Complaint, which contains some factual allegations not found in the Heilman Complaint, would
survive a motion to dismiss with respect to the claim of contributory copyright infringement.
Pearson first challenges both claims on the basis that the Proposed Complaint falls short
of adequately alleging direct infringement by Third Parties, in the absence of which neither claim
can be sustained. See Opposition at 4-5. StockFood rejoins that Pearson has declined to provide
the details of Third Party infringement in response to discovery requests on the basis that they
are not relevant to the “claims in suit” – a default that StockFood says will be the subject of a
forthcoming motion to compel3 – and that, in any event, the Proposed Complaint adequately
alleges direct infringement by the Third Parties. See Plaintiff[’s] Reply on Motion for Leave To
File Second Amended Complaint (“Reply”) (ECF No. 32) at 3-5. I agree.
Local Rule 26(b) prohibits written discovery motions without the prior approval of a judicial officer.
StockFood alleges that Pearson reproduced the Photographs and then distributed them to
Third Parties without its permission and that the Third Parties then translated publications
containing the Photographs into additional languages or published them in local adaptations or
reprints without its permission. See Proposed Complaint ¶¶ 24-25. StockFood further alleges
that the Third Parties’ unauthorized use of the Photographs took place in whole or in part in the
United States. See id. ¶ 26. Accordingly, StockFood supplies sufficient factual matter to allow
the court to draw a plausible inference that the Third Parties directly infringed its copyrights in
the Photographs. See Litecubes, LLC v. Northern Light Prods., Inc., 523 F.3d 1353, 1371 (Fed.
Cir. 2008) (“[T]he Copyright Act does not explicitly require that sales be in the United States,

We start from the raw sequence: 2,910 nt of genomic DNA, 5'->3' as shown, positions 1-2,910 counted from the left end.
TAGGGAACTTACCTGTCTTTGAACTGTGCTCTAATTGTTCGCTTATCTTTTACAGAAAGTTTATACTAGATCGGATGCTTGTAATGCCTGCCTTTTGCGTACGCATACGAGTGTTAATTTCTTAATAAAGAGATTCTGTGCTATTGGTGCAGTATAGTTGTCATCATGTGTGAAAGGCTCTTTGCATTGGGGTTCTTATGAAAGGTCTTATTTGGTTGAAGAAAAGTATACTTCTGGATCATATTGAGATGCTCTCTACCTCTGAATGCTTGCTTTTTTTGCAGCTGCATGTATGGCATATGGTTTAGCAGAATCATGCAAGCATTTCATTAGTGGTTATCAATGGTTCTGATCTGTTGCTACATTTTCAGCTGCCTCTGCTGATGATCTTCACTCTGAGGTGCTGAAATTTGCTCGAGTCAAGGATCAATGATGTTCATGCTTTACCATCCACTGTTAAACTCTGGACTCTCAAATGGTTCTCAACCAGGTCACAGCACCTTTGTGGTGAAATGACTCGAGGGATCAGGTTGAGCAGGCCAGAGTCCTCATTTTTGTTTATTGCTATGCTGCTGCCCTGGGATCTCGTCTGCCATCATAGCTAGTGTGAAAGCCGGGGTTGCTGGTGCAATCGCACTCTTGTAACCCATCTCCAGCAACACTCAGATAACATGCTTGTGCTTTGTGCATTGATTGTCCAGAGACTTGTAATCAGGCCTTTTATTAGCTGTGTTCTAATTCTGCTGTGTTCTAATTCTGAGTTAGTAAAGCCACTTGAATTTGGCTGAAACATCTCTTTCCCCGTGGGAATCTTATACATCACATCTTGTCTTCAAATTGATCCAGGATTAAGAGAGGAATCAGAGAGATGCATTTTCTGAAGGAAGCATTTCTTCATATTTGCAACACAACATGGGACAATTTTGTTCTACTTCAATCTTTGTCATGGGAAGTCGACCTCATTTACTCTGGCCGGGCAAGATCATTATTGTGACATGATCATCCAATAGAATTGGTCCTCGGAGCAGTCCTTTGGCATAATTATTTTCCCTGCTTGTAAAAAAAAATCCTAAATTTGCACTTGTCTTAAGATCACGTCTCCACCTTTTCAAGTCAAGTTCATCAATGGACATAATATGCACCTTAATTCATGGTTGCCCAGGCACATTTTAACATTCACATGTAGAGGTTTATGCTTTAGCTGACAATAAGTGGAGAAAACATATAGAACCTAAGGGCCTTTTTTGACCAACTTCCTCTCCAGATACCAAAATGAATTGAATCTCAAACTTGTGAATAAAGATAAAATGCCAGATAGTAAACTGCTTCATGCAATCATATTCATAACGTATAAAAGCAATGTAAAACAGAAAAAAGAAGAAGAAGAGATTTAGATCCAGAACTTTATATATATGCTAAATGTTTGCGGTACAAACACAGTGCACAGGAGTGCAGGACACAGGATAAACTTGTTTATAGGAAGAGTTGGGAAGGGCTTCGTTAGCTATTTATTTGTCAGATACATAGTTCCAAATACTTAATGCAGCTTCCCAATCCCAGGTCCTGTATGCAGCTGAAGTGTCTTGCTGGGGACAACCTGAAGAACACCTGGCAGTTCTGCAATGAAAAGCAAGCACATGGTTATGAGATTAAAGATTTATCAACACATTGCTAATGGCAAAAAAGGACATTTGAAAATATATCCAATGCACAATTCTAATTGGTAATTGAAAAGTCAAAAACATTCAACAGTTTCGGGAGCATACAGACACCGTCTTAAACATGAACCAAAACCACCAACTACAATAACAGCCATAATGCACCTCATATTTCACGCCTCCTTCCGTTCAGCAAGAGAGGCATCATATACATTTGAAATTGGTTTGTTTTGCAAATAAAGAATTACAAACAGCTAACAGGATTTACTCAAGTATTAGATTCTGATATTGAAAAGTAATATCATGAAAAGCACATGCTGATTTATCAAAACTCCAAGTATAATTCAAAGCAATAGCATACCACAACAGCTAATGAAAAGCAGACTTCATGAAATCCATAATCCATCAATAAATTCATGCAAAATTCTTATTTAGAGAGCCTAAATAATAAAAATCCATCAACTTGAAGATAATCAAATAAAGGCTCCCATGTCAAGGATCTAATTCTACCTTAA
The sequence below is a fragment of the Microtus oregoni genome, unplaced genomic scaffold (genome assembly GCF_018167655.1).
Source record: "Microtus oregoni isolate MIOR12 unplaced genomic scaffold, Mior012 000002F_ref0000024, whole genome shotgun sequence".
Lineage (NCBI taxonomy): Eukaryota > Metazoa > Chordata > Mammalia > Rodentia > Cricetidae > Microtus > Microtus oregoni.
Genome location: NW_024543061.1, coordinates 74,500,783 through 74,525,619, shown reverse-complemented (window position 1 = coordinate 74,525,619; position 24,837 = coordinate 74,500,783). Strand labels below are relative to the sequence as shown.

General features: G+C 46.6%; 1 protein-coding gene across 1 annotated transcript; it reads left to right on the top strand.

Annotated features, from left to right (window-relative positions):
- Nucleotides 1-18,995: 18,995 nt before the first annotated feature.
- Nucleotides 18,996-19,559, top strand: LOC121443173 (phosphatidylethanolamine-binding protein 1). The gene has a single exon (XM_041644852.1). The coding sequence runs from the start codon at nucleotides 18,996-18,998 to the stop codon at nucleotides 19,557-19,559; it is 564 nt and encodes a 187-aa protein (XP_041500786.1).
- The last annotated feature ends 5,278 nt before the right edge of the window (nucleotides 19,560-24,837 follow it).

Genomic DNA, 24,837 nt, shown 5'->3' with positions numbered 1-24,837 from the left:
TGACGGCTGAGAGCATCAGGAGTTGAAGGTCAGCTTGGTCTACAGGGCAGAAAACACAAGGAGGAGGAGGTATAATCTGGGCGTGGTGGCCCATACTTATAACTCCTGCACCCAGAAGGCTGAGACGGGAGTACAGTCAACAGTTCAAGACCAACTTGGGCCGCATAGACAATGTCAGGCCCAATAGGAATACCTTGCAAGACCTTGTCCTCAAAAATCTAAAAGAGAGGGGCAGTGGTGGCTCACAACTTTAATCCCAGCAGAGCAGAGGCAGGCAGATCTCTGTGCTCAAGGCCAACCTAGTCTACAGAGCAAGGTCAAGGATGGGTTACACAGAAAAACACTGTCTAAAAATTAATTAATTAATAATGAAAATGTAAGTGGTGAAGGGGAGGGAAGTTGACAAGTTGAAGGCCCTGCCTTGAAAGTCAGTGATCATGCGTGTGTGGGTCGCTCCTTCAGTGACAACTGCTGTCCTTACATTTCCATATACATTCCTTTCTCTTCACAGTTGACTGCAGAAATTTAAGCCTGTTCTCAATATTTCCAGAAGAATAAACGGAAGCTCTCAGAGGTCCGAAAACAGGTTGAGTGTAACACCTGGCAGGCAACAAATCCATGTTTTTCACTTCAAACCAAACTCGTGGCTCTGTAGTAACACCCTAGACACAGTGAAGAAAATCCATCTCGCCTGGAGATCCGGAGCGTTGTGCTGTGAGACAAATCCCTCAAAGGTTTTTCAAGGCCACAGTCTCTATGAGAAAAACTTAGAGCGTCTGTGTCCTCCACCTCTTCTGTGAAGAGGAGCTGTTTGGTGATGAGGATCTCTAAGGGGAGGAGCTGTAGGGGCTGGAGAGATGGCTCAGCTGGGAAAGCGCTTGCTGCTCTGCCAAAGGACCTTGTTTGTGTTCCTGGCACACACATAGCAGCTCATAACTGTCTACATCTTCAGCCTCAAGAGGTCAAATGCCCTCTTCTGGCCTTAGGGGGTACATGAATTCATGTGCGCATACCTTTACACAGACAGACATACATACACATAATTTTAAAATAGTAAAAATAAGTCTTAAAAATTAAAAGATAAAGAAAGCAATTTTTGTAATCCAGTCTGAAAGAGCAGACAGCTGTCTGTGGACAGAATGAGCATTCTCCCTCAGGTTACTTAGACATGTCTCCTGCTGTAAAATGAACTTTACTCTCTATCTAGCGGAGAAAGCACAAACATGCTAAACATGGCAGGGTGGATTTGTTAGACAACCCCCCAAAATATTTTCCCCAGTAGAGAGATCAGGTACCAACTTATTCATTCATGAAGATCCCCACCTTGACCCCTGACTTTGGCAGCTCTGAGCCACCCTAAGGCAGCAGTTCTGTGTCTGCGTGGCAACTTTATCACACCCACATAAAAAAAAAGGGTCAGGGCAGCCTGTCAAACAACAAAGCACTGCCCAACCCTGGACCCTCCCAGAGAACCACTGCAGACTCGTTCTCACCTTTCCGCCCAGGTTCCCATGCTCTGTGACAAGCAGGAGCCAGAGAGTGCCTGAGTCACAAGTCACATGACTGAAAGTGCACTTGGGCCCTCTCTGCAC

and courts have generally held that the Copyright Act only does not reach activities that take
place entirely abroad.”) (citation and internal quotation marks omitted) (emphasis in original).
Given Pearson’s superior knowledge of the underlying facts, StockFood’s reliance on
“information and belief” does not prevent the Proposed Complaint from stating a plausible claim
of entitlement to relief as against Pearson. See, e.g., Arista Records LLC v. Doe 3, 604 F.3d 110,
120 (2d Cir. 2010) (“The Twombly plausibility standard, which applies to all civil actions, does
not prevent a plaintiff from pleading facts alleged ‘upon information and belief’ where the facts
are peculiarly within the possession and control of the defendant or where the belief is based on
factual information that makes the inference of culpability plausible.”) (citations and internal
quotation marks omitted); Wright v. Lehigh Valley Hosp. & Health Network, Civil Action No.
10-431, 2011 WL 2550361, at *3 (E.D. Pa. June 23, 2011) (“Although defendants take strong
issue with Wright’s use of ‘upon information and belief’ pleading, the allowance of pleading
upon information and belief has been held to be appropriate under the Twombly/Iqbal regime
where the facts required to be pled are uniquely in the control of the defendant.”).
Nor does StockFood’s failure to enumerate specific details of the alleged Third Party
infringement prevent the Proposed Complaint from adequately alleging direct infringement by
the Third Parties. See, e.g., American Inst. of Physics v. Schwegman Lundberg & Woessner,
P.A., Civ. No. 12-528 (RHK/JJK), 2012 WL 3799647, at *3 (D. Minn. July 2, 2012) (“A plaintiff
asserting fraud must plead ‘the who, what, when, where, and how’ of its claim because Federal
Rule of Civil Procedure 9(b) subjects such a claim to a heightened-pleading requirement. But no
similar requirement exists for copyright plaintiffs, who are constrained only by Federal Rule of
Civil Procedure 8(a)(2), requiring ‘a short and plain statement of the claim showing that the
pleader is entitled to relief.’ Here, Plaintiffs have alleged that Defendants copied their protected
works; they need not suffuse their Complaint with details regarding when, or the precise manner
in which, such copying occurred.”) (citations omitted) (emphasis in original).4
StockFood also pleads sufficient facts for the court to draw a plausible inference of
contributory infringement by Pearson.
“A party may be liable for contributory copyright
infringement if it (1) has knowledge of a third party’s infringing activity, and (2) induces, causes,
or materially contributes to the infringing conduct.” Med-Sys., Inc. v. Masterson Mktg., Inc., No.